Kids (and some spouses!) are messy, it’s just a fact of life. But if you have some good systems in place you can achieve your goal of a tidy home minus the constant vigilance. And the energy you saved can be applied to keeping all the other balls you are juggling up in the air. A simple system or two helps you achieve your desired outcome with a lot less effort.

motivation is overrated

We spend a lot of energy thinking about ways to motivate ourselves to do the things needed to achieve the goals we set. Motivation is the process of thoughts influencing behaviors; you have to do some thinking in order to motivate yourself. Sometimes we are successful and ‘motivate’ to get off the couch and work out, make dinner or walk the dog. Sometimes not so much. So in essence we spend a fair amount of mental bandwidth on motivation with a middling success rate. Applying systems to your environment reduces the need for motivation. When your environment is set up to influence certain behaviors it drastically reduces the need for motivation. Think of it as a set of cues, guiding you through the small habits needed to make something bigger happen. In my example of an organized home there is a visible system of cues oriented to traffic patterns that make it easy to put things away. Think of runway lights illuminating the path to land a plane in the dark of night. If you set up the equivalent of runway lights in your home, you and your people won’t be fumbling in the dark to find the runway (or deciding not to land the plane at all) – they will just follow the lights.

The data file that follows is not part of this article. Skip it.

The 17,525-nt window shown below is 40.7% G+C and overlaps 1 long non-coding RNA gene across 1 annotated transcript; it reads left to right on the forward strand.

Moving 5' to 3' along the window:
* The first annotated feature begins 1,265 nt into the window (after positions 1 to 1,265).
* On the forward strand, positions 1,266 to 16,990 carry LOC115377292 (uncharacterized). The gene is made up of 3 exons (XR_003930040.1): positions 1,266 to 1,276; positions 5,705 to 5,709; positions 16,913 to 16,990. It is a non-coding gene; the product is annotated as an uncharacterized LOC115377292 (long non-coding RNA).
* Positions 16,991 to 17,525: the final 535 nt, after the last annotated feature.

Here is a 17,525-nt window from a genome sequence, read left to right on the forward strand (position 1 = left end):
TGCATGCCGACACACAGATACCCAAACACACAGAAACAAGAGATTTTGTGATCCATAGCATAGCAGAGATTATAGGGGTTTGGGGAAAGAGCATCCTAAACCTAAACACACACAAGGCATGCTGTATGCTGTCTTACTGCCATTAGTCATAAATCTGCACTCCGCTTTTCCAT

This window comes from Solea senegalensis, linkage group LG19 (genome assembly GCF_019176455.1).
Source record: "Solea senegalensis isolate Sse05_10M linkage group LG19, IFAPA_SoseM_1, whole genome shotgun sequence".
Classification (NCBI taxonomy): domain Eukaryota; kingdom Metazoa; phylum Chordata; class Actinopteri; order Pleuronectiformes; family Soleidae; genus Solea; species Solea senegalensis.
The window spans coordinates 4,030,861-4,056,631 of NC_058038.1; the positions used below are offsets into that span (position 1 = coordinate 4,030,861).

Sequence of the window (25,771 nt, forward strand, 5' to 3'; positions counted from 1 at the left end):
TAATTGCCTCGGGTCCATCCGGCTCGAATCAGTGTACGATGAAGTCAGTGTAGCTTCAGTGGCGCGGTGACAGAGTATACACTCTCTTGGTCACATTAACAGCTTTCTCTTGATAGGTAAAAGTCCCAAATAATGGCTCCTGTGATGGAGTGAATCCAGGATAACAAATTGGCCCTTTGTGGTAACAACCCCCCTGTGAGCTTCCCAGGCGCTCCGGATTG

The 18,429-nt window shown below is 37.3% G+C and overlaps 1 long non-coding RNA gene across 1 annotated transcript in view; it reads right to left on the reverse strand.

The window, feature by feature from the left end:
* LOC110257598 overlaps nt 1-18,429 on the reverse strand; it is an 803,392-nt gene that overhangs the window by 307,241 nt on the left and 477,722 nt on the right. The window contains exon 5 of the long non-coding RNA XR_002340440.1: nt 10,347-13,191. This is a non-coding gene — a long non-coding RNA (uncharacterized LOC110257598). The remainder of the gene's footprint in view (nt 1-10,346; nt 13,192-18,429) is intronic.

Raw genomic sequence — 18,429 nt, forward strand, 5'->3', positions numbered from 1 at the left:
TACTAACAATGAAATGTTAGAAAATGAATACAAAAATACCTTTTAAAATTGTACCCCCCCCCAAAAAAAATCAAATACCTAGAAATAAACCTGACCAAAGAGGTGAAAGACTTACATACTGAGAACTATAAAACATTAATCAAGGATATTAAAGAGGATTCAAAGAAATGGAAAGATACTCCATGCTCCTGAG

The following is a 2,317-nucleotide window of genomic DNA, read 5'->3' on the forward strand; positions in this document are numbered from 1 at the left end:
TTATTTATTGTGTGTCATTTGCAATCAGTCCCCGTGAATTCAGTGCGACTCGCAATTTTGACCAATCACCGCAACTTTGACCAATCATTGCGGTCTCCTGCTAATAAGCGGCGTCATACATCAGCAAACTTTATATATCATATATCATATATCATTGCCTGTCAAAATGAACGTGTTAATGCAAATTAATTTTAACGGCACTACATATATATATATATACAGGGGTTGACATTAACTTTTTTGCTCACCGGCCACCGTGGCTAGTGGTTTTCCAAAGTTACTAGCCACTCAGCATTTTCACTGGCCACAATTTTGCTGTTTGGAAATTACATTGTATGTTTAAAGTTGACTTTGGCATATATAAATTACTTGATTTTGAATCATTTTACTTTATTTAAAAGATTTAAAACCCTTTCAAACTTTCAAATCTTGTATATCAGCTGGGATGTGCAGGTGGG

It’s hard enough to motivate yourself to keep on track for a goal or resolution. Now add the burden of motivating your people as well. That’s a lot of energy that you could be putting to better, more pleasurable use. Motivation is overrated, reduce it’s hold by setting up your environment with sytems.

systems increase capacity

Sold on systems yet? Once you’ve ditched motivation and kicked vigilance to the curb there is another benefit you will reap from putting your focus on systems instead of goals. You will have more time and more energy which means you can do more without additional effort. When you implement systems across your home and life you will find that most of the time they hum along on their own, sometimes needing tweaks or resets but requiring little effort. That means you have time and mental capacity for….anything you’d like! An exercise class? A walk with a friend? an hour on the couch watching Season 2 of The White Lotus (in case you missed it since your were so busy and stressed)? People, process may not seem very sexy but process systems will get you the results you want in your home and life!

A note before I finish – I’ve used organization in your home as my example here but please note that systems provide equal benefit across all aspects of your life. So as you launch into this shiny new year, pause and reflect on your resolutions and the systems you will need to achieve them! And if you’d like help on that journey, hit the button below to set up a complimentary consult. Happy New Year everyone!